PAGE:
Plácido Domingo performs in Verdi's Macbeth

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a
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Album title:
Verdi
Composer(s):
Verdi
Works:
Macbeth
Performer:
Plácido Domingo, Ekaterina Semenchuk, Ildebrando d’Arcangelo, Joshua Guerrero; LA Opera Chorus & Orchestra/James Conlon; dir. Darko Tresnjak (Los Angeles, 2016)
Label:
Sony
Catalogue Number:
88985403579
Performance:
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Picture & Sound:
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2
Reviewer:
BBC Music Magazine
Plácido Domingo performs in Verdi's Macbeth

Macbeth is the first of Verdi’s great Shakespearean operas. Much earlier than the others, it doesn’t compare with the original play in complexity or depth, but is still a major departure for the composer – especially the revised version, which is what is performed here.

The Los Angeles Opera is not one of the most celebrated opera houses, but Plácido Domingo has long been associated with it, and presumably can choose what he sings. Macbeth is the latest of what are now his quite numerous excursions into the Verdi baritone repertoire, which he has been cultivating for the last eight years. For a singer in his mid-seventies his voice is still in astoundingly good shape – it doesn’t sound old, and still has flexibility and power. But it is still the voice of a tenor, albeit one with a limited range: there are none of the darker resonances of the true baritone, and since he now looks old, the discrepancy is all the more disconcerting.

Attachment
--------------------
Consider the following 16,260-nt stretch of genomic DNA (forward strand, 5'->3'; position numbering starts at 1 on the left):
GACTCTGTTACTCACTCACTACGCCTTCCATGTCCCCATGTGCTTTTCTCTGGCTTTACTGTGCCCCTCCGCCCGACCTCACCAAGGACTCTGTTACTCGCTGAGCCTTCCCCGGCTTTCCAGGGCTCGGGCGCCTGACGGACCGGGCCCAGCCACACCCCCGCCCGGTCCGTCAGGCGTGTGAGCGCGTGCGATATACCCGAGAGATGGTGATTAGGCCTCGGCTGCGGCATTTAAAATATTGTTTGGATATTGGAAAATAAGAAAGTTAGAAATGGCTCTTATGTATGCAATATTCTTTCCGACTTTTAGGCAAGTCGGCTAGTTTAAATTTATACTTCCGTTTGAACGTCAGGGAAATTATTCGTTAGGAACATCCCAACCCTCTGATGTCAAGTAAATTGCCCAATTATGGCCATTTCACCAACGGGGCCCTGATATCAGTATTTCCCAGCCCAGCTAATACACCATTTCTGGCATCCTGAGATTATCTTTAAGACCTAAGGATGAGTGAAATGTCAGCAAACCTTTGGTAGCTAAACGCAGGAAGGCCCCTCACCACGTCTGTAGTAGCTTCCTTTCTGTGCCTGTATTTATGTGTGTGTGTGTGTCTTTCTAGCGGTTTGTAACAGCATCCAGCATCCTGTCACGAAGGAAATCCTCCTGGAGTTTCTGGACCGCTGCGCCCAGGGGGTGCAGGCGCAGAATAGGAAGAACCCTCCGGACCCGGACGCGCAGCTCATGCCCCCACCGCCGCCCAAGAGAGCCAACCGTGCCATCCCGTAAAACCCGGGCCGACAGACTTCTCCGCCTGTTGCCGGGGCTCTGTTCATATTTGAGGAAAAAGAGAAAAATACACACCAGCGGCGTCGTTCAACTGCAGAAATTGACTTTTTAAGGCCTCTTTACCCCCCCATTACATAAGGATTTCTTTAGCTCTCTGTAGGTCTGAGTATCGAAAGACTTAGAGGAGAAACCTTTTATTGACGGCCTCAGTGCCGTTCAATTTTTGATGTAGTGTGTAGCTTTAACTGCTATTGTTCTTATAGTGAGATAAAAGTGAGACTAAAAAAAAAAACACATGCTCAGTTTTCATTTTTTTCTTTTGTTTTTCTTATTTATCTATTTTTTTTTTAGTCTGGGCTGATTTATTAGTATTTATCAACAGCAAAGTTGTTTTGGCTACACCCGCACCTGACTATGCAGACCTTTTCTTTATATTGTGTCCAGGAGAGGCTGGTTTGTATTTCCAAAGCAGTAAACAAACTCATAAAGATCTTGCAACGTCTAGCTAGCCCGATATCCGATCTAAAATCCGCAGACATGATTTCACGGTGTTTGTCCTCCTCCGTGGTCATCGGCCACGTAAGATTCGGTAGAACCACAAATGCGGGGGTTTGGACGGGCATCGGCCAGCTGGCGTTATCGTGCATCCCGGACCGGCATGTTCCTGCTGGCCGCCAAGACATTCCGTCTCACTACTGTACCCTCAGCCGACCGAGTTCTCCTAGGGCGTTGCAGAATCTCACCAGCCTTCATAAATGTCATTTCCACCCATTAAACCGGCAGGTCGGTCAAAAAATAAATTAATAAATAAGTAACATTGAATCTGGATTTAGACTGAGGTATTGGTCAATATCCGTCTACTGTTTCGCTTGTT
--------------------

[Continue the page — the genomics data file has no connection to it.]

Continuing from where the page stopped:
He is not helped by the staging, which is virtually non-existent: robes are heavy and elaborate, but there are almost no props and so no atmosphere, and the limited range of Domingo’s gestures is cruelly exposed. The Lady, as Verdi called her, is Ekaterina Semenchuk, but given what the composer wanted from the role, she sings far too beautifully and has hardly more character than her stage husband. The Witches are a jolly crew, and the Banquo of Ildebrando D’Arcangelo is superb, the star of the show. James Conlon’s conducting is vigorous and idiomatic, as one would expect. But as with Domingo’s other ventures into baritone territory, it must be considered a respectable failure. 

Michael Tanner

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